Who is research-active? – A key question for the future of research assessment

On 8 December last year, the UK higher education funding bodies launched the consultation setting out proposals for implementing the Stern recommendation on the next REF. Since then, there has been a lot of discussion about the proposals, including at the consultation events.

Through these, and at other engagements, quite a lot of people have said to me that they do not support the Stern proposals. They would prefer a re-run of REF2014.  That is certainly not the position of the funding bodies.

The UK Government asked us to implement the principles set out by Lord Stern. This is still what we expect to do. Still, we recognise that several of our proposals for putting the principles into practice can be improved, and we will use the consultation responses to inform precisely how we do that.

The issue of contractual status

One area in which we have heard many people raise concerns is around the use of contractual status, as notified to HESA, to determine who is research-active.

We have heard, during our events, that many universities, particularly in Scotland, are required to use a model contract, which includes both teaching and research duties. These standard contracts do not represent any specific pattern of work which the academic is expected to do. The employment contract is an agreement between university and academic.

The funding bodies and the REF should respect the employment relationship. We are therefore considering other ways to capture ‘Research-active staff’. These will need to recognise the contract, but truly reflect the university’s and the academic’s expectations of where there is a responsibility to carry out research that would be appropriately assessed by the criteria used by the REF.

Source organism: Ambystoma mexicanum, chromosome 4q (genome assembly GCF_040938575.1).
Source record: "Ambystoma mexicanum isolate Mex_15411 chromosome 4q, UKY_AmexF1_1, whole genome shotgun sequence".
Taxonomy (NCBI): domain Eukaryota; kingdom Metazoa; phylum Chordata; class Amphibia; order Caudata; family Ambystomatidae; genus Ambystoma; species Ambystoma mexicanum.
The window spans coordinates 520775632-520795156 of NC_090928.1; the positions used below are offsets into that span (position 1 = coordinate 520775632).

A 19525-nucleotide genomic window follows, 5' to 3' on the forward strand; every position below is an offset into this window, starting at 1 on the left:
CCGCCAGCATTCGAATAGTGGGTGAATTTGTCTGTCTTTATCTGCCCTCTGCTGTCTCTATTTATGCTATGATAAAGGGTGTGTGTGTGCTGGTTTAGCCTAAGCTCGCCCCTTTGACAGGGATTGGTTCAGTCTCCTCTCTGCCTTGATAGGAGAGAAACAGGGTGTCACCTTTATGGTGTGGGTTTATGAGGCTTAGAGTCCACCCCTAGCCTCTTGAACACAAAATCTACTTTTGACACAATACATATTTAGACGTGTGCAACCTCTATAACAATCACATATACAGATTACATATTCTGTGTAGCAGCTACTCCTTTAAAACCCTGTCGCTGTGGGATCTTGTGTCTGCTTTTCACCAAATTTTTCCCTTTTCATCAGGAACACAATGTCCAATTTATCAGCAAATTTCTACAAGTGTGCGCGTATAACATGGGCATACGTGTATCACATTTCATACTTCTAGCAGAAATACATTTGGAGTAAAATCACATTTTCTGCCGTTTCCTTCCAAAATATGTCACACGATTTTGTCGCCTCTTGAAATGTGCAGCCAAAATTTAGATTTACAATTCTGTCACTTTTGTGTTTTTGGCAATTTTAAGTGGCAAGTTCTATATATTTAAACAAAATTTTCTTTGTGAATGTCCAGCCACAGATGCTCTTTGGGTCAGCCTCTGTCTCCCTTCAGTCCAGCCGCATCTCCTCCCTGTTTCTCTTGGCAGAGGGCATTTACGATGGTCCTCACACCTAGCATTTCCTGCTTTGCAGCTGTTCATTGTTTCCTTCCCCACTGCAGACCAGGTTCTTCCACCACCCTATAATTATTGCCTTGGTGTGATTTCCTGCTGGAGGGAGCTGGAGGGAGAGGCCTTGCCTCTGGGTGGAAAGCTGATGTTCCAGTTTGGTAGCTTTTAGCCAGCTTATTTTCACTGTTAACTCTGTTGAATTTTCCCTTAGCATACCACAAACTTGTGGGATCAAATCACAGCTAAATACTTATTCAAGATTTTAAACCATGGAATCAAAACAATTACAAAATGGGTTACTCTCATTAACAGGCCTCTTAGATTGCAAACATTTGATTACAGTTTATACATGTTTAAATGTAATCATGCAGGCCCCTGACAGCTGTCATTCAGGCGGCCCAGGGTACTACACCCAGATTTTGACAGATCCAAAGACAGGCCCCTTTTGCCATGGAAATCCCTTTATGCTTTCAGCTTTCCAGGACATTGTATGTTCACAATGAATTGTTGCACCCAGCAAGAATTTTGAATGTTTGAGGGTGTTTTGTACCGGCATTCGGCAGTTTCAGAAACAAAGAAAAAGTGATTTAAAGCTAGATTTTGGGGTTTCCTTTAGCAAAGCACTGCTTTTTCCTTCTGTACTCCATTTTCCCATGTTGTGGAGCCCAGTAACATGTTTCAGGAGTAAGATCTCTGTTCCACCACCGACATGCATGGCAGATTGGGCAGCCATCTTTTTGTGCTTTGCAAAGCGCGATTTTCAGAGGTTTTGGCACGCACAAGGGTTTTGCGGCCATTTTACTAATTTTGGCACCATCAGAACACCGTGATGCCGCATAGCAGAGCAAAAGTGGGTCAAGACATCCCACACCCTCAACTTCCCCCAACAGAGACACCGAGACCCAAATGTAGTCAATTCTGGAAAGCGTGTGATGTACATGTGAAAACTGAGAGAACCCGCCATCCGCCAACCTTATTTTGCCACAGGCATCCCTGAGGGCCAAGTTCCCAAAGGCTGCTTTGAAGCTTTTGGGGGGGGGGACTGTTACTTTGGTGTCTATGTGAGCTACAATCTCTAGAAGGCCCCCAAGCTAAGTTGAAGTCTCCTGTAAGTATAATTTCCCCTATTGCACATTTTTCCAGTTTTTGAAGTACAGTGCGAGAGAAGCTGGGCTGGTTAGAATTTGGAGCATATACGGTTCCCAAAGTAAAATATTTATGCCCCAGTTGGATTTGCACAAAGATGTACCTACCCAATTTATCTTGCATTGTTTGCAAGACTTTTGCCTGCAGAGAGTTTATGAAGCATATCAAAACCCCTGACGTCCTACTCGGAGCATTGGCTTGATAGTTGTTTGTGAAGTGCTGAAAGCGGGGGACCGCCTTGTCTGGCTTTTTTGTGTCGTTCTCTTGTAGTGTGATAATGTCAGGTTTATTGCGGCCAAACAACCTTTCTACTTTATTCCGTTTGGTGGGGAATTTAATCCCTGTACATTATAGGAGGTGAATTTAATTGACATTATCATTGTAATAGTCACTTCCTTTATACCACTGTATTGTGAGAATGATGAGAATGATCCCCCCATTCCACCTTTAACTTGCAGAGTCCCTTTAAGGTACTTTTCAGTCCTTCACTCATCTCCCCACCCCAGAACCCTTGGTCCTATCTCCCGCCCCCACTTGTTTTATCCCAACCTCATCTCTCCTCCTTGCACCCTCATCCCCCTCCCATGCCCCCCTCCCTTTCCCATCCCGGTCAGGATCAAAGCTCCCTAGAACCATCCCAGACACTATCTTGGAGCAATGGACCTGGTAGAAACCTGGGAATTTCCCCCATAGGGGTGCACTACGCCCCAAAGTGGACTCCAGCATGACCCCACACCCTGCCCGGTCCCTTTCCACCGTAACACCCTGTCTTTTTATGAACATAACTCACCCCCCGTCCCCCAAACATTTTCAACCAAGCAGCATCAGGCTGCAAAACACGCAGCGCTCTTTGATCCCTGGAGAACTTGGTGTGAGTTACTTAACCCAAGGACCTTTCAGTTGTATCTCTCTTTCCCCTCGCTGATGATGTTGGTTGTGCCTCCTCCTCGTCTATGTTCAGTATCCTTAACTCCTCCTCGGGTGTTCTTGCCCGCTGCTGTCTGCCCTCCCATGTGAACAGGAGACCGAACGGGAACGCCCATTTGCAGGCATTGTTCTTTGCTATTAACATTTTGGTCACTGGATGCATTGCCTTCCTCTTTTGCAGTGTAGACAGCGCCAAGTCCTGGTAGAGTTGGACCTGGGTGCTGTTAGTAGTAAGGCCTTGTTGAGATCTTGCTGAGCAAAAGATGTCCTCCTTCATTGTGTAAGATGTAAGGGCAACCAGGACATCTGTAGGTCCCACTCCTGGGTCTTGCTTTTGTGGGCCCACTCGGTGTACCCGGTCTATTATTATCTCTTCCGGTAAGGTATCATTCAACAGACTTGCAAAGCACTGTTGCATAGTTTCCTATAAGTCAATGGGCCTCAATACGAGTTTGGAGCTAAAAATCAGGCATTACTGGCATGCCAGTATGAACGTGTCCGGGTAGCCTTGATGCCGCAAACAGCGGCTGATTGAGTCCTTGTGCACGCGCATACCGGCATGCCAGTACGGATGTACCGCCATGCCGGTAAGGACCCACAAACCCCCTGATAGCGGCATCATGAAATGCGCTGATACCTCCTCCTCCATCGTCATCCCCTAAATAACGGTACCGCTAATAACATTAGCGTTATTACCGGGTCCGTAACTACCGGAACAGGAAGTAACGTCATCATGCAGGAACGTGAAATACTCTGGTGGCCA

An alternative solution

We recognise that staff selection has been an issue which provokes tension between staff member and employer. So we do wonder if we could look to a solution based firstly on an evidence-based definition (perhaps agreed sector-wide), and then agreement between the university and the academic about a status of ‘research-active’.

That would likely lead to consistently very high submission rates in the research-intensive universities (rather than variations seen by some as game-playing). In universities where the focus may be primarily on teaching and knowledge exchange, there might, as previously, be much lower submission rates reflecting that fewer staff are hired with a primary success criterion being world-leading research outputs.

If we were to proceed along those lines, we would expect universities to develop and publish the process they used to establish agreement with their staff on their ‘research-active’ status.  Equality and diversity issues would need to be carefully tested by appropriate impact analysis to ensure staff with protected characteristics were not disproportionately disadvantaged by this approach.

The cost of staff selection was significant in REF2014 and everyone wants to minimise the cost of determining the eligible population for 2021.  It may be that the consultation will throw up a better approach which implements the Stern principle of ‘100% research-active submission’ – and we are eagerly awaiting the outcomes of our analysis of responses on this issue.

But we also welcome discussion of an evidence-based consensual approach as an alternative to the contract-based approach which has been criticised in our consultation meetings.